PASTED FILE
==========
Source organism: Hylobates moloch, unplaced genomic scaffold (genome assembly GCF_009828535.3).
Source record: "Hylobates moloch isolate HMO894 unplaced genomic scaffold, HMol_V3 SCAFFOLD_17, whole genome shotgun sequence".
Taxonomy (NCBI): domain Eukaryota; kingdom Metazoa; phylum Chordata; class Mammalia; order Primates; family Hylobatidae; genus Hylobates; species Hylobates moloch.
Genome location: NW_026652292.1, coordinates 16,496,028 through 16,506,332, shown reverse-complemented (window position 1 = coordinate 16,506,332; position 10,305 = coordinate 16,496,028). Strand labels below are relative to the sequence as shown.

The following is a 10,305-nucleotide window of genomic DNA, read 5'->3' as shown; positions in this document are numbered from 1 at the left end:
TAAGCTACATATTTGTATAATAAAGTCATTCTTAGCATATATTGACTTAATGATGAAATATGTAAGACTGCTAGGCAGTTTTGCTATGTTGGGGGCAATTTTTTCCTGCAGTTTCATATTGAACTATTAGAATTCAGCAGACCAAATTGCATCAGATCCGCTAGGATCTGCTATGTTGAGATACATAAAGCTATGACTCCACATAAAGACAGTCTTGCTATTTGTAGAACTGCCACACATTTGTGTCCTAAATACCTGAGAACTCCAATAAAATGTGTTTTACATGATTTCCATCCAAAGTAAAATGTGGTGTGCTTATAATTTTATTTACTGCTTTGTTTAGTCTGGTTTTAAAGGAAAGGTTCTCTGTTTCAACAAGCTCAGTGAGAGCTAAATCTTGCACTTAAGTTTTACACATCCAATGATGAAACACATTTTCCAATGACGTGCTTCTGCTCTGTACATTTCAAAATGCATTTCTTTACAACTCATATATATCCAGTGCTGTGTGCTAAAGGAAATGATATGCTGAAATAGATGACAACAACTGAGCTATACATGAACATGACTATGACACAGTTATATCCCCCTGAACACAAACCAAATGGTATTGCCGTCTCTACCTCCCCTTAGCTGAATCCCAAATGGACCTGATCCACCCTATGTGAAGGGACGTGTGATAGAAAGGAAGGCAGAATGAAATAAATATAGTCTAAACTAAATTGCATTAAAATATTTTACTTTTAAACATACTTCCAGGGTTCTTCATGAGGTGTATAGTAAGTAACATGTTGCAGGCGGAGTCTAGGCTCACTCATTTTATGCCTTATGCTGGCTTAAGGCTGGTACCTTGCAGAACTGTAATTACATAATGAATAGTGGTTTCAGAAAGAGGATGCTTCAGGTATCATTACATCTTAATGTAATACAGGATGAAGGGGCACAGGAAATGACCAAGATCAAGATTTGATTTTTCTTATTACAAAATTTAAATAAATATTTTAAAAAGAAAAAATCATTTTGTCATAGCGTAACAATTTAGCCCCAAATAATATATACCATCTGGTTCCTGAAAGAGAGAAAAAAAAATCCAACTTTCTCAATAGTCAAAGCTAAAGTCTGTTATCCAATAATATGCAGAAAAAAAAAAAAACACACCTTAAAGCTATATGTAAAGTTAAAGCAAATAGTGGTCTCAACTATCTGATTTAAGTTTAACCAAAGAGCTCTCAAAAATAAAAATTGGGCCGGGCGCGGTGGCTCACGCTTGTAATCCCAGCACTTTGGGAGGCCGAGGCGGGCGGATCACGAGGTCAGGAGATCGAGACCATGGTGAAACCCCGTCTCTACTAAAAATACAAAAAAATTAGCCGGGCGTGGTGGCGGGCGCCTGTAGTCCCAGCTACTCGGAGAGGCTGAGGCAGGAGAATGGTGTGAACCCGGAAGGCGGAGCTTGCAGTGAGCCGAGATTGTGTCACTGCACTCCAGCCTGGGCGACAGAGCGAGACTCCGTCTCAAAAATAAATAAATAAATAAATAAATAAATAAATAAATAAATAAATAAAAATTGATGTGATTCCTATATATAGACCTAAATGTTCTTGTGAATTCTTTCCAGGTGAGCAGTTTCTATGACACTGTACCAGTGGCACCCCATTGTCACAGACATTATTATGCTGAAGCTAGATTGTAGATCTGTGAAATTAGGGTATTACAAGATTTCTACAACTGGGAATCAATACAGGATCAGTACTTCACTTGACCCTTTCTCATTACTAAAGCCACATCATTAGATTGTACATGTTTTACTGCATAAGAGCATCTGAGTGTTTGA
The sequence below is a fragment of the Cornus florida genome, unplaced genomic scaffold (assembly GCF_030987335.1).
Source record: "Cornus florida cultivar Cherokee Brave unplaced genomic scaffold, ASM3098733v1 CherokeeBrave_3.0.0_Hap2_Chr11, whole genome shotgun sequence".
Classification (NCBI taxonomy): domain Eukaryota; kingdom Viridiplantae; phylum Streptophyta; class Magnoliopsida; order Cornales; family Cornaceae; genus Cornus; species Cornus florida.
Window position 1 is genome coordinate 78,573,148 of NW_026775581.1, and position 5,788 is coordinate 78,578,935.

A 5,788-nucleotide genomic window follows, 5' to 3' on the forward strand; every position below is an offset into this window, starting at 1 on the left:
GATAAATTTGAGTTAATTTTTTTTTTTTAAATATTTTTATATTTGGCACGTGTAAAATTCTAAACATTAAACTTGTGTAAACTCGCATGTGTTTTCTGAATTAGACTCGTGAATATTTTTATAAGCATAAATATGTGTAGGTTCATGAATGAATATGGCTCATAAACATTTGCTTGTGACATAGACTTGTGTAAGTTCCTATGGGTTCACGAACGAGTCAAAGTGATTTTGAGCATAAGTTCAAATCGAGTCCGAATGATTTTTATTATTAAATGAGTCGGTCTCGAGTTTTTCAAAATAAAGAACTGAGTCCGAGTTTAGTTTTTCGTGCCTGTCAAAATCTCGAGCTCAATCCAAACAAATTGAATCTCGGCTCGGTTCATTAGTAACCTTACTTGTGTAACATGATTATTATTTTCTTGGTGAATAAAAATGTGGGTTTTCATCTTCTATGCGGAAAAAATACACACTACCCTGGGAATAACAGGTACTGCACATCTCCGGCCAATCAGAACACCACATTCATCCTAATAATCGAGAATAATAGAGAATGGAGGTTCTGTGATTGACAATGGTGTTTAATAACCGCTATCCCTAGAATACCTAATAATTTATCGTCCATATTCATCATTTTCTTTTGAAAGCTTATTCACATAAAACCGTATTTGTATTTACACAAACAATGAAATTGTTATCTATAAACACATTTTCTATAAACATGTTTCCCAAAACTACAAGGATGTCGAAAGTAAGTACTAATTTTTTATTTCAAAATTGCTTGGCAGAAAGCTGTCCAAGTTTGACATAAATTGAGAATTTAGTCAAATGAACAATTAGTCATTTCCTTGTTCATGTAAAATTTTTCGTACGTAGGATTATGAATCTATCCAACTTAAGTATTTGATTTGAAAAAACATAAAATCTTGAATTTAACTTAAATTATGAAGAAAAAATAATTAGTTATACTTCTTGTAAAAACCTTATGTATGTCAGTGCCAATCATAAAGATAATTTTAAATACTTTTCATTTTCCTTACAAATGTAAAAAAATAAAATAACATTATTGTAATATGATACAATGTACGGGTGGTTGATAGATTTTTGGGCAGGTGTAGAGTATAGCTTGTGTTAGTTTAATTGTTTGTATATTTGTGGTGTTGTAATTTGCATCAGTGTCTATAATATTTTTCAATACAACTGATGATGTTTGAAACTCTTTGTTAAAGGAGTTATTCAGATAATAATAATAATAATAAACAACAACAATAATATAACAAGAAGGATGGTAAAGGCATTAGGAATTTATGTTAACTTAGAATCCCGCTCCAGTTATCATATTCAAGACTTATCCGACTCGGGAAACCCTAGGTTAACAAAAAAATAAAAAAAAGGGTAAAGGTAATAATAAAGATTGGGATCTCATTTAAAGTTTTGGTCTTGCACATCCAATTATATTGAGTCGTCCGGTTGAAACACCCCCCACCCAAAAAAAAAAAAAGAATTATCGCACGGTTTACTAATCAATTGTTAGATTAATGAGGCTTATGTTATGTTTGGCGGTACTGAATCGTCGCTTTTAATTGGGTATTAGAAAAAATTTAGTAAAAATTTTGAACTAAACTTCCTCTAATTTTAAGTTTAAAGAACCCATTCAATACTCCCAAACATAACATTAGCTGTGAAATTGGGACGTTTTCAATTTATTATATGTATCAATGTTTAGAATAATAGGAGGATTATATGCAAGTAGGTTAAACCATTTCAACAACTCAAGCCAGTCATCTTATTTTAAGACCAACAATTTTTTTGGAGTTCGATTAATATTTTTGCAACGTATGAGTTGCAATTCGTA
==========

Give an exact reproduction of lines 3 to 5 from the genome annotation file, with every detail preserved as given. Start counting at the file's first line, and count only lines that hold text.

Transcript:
Taxonomy (NCBI): domain Eukaryota; kingdom Metazoa; phylum Chordata; class Mammalia; order Primates; family Hylobatidae; genus Hylobates; species Hylobates moloch.
Genome location: NW_026652292.1, coordinates 16,496,028 through 16,506,332, shown reverse-complemented (window position 1 = coordinate 16,506,332; position 10,305 = coordinate 16,496,028). Strand labels below are relative to the sequence as shown.

The following is a 10,305-nucleotide window of genomic DNA, read 5'->3' as shown; positions in this document are numbered from 1 at the left end: